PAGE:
On March 31, 2020, the Environmental Protection Agency (EPA) and the Department of Transportation, acting through the National Highway Traffic Safety Administration (NHTSA), finalized a rulemaking that the agencies described as “the largest deregulatory initiative of this administration.” The final regulation is Part II of the Safer Affordable Fuel Efficient Vehicles (SAFE) Rule. SAFE Part II sets carbon dioxide (CO2) emissions standards and corporate average fuel economy (CAFE) standards for passenger vehicles and light duty trucks, covering model years (MYs) 2021-2026. In the joint rulemaking, the Trump Administration completed the dual goals of establishing “one national program” governing vehicle greenhouse gas emissions and fuel economy standards and rolling back the more stringent standards established during the Obama Administration.
The stage for SAFE Part II was set in September 2019 with the issuance of SAFE Part I, whereby EPA withdrew the waiver the Obama Administration had previously granted to California under section 209 of the Clean Air Act1. That waiver allowed California to set its own, more stringent standards governing vehicle CO2 emissions, which other states could then adopt2. As part of the overall Obama-era regulatory program, California agreed to align its CO2 emissions regulations with those of the federal government to achieve one national standard. The California waiver revocation announced by EPA in SAFE Part I was immediately challenged judicially. That litigation is ongoing3. Similarly, SAFE Part II will also almost certainly be challenged in court.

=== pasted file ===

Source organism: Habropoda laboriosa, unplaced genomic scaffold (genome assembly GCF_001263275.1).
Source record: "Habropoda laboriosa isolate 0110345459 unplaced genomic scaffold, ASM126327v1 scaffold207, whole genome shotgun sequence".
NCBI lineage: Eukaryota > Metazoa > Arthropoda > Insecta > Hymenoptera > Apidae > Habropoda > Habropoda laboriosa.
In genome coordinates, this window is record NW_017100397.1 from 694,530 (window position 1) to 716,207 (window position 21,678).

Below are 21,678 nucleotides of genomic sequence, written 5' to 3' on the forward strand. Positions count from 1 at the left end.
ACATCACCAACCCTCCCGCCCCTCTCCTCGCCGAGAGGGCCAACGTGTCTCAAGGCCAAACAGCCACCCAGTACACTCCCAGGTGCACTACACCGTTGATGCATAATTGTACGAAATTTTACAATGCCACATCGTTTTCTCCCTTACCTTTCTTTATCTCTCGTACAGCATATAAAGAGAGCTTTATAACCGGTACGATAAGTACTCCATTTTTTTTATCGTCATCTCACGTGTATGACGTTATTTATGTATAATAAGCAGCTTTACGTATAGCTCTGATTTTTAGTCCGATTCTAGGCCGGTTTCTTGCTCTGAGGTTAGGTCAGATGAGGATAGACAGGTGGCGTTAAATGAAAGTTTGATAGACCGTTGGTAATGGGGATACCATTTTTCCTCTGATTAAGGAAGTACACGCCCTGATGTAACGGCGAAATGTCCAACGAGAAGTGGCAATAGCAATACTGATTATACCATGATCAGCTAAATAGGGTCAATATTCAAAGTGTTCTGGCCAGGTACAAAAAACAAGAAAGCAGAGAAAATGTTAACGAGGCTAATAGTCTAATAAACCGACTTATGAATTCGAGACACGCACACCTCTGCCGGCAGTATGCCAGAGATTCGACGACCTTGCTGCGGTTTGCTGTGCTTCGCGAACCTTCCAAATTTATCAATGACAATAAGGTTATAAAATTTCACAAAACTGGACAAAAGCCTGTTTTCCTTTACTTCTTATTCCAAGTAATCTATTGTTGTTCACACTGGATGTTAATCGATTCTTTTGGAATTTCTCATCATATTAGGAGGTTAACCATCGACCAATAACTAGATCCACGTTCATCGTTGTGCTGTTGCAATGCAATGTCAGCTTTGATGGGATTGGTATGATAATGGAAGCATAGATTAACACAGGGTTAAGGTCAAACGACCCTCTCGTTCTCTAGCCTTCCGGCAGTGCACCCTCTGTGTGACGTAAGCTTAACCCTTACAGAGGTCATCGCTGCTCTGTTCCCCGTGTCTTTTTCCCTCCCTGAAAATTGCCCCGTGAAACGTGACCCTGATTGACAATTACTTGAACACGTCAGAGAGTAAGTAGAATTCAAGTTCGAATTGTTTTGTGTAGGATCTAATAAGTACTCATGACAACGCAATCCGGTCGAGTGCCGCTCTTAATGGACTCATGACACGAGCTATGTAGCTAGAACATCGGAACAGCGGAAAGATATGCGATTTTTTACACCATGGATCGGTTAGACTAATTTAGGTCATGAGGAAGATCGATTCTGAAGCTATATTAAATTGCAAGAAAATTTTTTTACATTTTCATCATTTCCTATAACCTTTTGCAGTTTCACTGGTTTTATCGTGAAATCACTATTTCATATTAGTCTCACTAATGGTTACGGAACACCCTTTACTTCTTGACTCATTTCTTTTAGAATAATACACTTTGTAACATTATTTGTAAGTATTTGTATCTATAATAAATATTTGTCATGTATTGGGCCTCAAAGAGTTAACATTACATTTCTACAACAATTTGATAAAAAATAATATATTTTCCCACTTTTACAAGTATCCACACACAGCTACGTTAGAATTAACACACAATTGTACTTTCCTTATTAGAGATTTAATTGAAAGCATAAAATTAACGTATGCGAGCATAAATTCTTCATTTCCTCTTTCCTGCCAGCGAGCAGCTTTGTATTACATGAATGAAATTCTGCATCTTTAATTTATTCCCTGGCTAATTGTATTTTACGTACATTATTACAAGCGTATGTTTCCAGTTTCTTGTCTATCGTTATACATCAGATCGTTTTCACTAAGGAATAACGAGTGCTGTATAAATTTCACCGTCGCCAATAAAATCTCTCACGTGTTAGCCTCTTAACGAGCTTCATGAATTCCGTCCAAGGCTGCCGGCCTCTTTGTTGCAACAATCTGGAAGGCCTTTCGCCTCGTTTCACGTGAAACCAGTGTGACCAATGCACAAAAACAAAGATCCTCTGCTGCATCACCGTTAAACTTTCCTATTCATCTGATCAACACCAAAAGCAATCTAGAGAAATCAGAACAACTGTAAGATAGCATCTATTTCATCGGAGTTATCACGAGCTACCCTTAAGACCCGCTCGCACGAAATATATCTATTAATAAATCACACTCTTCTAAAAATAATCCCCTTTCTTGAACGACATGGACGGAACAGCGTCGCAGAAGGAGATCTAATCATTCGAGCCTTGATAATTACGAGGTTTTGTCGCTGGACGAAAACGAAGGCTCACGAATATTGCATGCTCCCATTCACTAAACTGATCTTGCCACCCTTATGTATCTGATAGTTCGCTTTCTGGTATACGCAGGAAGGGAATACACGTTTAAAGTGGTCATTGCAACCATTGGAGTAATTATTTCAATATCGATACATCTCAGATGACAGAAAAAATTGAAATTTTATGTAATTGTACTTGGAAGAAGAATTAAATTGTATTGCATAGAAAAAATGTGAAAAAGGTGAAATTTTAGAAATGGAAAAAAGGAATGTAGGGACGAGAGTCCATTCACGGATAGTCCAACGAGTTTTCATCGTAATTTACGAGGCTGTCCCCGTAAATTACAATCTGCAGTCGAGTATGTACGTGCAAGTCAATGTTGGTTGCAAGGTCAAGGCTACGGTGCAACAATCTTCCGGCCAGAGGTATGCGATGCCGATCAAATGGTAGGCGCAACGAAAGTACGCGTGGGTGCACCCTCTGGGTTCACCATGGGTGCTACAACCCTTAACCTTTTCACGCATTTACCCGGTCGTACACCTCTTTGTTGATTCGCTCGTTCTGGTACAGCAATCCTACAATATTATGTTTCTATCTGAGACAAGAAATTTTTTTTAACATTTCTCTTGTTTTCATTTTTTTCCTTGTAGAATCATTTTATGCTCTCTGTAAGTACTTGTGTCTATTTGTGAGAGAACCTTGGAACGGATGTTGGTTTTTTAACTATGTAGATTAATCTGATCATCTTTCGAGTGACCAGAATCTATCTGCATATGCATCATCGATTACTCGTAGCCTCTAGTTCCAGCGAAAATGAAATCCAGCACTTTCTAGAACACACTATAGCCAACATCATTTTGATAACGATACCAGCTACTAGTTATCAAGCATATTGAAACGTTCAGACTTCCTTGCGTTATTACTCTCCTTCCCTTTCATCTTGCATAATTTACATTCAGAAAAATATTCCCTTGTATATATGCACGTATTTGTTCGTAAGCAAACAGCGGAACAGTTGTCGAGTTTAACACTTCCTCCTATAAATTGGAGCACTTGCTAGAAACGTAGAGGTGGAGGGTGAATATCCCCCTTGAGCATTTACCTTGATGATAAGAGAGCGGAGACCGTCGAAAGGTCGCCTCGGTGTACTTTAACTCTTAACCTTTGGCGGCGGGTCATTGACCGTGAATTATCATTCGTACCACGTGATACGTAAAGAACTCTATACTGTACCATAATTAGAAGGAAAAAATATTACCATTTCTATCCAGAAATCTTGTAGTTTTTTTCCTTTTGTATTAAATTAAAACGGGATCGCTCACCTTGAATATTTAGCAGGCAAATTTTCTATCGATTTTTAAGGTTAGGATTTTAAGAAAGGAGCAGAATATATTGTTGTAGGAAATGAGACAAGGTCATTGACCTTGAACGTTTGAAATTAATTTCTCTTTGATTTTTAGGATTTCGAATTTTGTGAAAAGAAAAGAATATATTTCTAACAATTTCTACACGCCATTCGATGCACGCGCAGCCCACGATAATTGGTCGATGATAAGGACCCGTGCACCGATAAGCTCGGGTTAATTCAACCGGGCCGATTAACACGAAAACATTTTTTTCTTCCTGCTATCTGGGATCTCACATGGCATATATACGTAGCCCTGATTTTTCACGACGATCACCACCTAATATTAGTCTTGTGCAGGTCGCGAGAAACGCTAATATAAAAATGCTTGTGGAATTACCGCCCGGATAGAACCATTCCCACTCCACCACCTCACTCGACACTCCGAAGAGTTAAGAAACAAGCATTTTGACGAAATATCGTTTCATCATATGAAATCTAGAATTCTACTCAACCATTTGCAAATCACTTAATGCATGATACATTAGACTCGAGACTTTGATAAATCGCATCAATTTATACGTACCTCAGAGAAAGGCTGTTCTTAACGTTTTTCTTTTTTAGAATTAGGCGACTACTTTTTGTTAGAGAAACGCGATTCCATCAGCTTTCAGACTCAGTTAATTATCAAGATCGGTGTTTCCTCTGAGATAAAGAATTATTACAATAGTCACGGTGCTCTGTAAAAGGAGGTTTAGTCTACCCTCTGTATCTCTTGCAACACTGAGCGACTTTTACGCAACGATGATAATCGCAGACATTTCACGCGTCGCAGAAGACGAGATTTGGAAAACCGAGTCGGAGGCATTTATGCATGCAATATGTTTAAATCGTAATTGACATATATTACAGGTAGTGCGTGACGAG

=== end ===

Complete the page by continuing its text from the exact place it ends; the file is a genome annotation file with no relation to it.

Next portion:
A. Key Provisions of SAFE Part II
The critical feature of SAFE Part II is its relaxation of stringency standards put in place by the Obama Administration. SAFE Part II does, however, retain some of the key compliance and flexibility components (for example, credit banking and counting improvements to air conditioning refrigerant leakage) from the previous rule.
1. Lowering the required annual stringency increase
Under the new SAFE rule, both CAFE and CO2 emissions standards will increase in stringency by 1.5 percent per year from 2021 through 2026 over MY 2020 levels. While the SAFE standards are significantly less stringent than the five percent annual increases required under the Obama rule, they represent a change from the Trump Administration’s initial proposal of zero percent year-over-year increase in stringency, which would have essentially frozen fuel economy and CO2 standards at 2020 levels through 2026. EPA and NHTSA describe the 1.5 percent increases as “gradual, tough, but feasible stringency increases that take into account real world performance, shifts in fuel prices, and changes in consumer behavior toward crossovers and SUVs and away from more efficient sedans.”4